Did you have your girls prior to starting Auguste, and if so, what was that transition like?<p>I had Coco when I was 28 and then Frankie when I'd just turned 30 so at that time, I was still running my previous label 'ebonyeve', so yes I had a business. I never stop working and throughout pregnancy and when the girls were young this didn't change… I was living in Bali at the time that the girls were young though so I just worked wearing a few less items of clothing! Work-life balance will be my lesson in this life – it's something I'm still trying to master.</p>
What's been the biggest challenge of motherhood? And the biggest blessing?<p>The thing I find most challenging is the work-life balance juggle and the fact that I have missed out on so many precious moments due to my work commitments. The biggest blessing is all of it! The whole apple, even the seeds. </p>
You've lived in Melbourne, Byron, Bali and Sydney. Do you feel that you're settled now that you've moved back to Byron, or do you crave change? What were some of the challenges and joys of living overseas?<p>Yes, I've moved around a lot in my life. Auguste HQ has always been based in Byron so moving home to here made sense for us and we always wanted to bring our children up here. I'm very settled now. I've travelled enough for ten lives! Honestly, we didn't find living overseas challenging, we adore different cultures and the perspective that they give you. We are so grateful that our girls started their life like that. All four of us loved living abroad right up until the very end but you just know in your core when it's time to come home.</p>
Is there something about Byron that called you back? Has moving to Byron influenced your designs or your process?<p>Auguste HQ has always been based in Byron so coming back here was the natural decision. Growing up here as a teen I was super eager to get out and experience the world but after I had my children, I definitely felt a strong pull to bring them up here, but more so to the hinterland where we now call home. I just love being in nature, surrounded by my children and as many animals as I can fit in! My designs have always naturally thrown together bohemian and vintage inspiration so I suppose, yes, growing up here could have been the beginning of that attraction.</p>
What are your time management tips?<p>Oh god, finish emails in your evening bath? Between the kids, the horses, the business and my embarrassing attempt of a social life, there is very little time to stop and try to time manage anything, so I pretty much fail constantly, no tips here!<br></p>
How would you describe the Auguste aesthetic?<p>Classic, bohemian, feminine, timeless.</p>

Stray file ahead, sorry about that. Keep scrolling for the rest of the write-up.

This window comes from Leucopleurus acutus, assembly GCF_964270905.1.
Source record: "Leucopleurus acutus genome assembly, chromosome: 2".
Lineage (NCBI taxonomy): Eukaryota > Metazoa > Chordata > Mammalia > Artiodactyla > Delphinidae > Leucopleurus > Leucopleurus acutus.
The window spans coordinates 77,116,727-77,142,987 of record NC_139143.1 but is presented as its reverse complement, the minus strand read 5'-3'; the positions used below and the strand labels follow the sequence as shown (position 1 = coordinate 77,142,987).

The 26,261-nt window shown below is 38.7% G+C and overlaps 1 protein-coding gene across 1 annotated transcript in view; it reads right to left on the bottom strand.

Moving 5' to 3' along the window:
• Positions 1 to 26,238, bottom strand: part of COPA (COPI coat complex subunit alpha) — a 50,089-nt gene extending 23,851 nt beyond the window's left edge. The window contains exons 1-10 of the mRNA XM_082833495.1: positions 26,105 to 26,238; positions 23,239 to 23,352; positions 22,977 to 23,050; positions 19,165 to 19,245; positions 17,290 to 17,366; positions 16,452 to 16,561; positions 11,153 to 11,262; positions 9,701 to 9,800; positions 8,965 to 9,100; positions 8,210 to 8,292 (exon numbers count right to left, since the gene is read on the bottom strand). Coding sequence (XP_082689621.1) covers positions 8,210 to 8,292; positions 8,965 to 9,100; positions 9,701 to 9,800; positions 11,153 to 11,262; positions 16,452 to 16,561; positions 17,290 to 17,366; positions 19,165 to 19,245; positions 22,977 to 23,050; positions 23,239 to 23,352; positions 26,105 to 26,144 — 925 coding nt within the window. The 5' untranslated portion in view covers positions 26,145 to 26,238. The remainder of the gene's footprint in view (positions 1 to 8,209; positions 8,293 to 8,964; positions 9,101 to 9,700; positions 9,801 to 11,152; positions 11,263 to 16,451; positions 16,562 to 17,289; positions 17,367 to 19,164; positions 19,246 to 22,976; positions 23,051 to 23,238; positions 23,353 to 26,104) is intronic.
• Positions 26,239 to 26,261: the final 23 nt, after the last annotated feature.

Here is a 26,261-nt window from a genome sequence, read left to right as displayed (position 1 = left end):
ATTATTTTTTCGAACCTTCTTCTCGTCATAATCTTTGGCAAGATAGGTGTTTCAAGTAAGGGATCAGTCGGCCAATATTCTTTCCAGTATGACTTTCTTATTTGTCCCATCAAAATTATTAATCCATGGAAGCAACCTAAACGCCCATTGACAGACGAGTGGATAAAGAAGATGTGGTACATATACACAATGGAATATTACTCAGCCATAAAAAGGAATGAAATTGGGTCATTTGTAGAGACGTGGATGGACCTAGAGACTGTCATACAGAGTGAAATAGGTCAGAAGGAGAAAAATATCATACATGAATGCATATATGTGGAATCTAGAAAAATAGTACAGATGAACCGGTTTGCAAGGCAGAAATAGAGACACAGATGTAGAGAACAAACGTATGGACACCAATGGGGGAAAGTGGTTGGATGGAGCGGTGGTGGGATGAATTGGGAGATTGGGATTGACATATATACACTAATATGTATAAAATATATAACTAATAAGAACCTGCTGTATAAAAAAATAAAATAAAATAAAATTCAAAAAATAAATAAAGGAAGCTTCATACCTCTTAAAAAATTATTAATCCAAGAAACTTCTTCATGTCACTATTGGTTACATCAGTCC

Who is your ultimate Auguste muse?<p>That's a tricky one. Stylistically, the ever-influential Jane Birkin has always been a huge creative inspiration and a measuring stick for my designs. Would Jane wear it? Yes? Good, let's do it. Her sense of fashion was just so easy going and feminine, it's everything we make Auguste to be. I've also always felt inspired by Brigitte Bardot and her femininity, she just made it so approachable. My main inspiration though is Jane Gooddall. Her connection to nature, work with animals and bravery in her field, particularly as a young woman, have given me so much courage to create, stay true to myself and use my platform to give back to the planet. </p>
Auguste is such an ethical label, from your fabrics and factories to your ongoing charitable initiatives. Is that something that has always been important to you?<p>Absolutely, I always wanted to get to a point in business where I was able to give back. To have a platform and a voice is a gift and one that I believe should be used wisely and for greater good.</p>
Do you think the fashion industry is becoming more conscious?<p>Absolutely and largely that's being driven by consumer demand, which is just awesome. It won't all happen at once, but the fact that more and more consumers are seeking out eco-friendly fashion alternatives means that more brands will follow suit. They're starting to realise that if you're not thinking about your impact on the planet, you're not being competitive, or responsible really, and that's the only real future for fashion. </p>
You regularly design collections in aid of a charitable cause. Tell us about your latest 'Hero' campaign...<p>As a mum and as a member of the global community, I wanted to unite people in recognising the dangers of bullying and how important it is to use your position to stand up for others. We designed a range of Hero slogan tees as a call to action and donated 100% of the sales to the National Centre Against Bullying and the Cybersmile Foundation to continue their work preventing abuse and giving support to sufferers. I'm incredibly proud that our message of solidarity was shared by thousands around the world and we raised more than $85,000 for our partner charities. </p>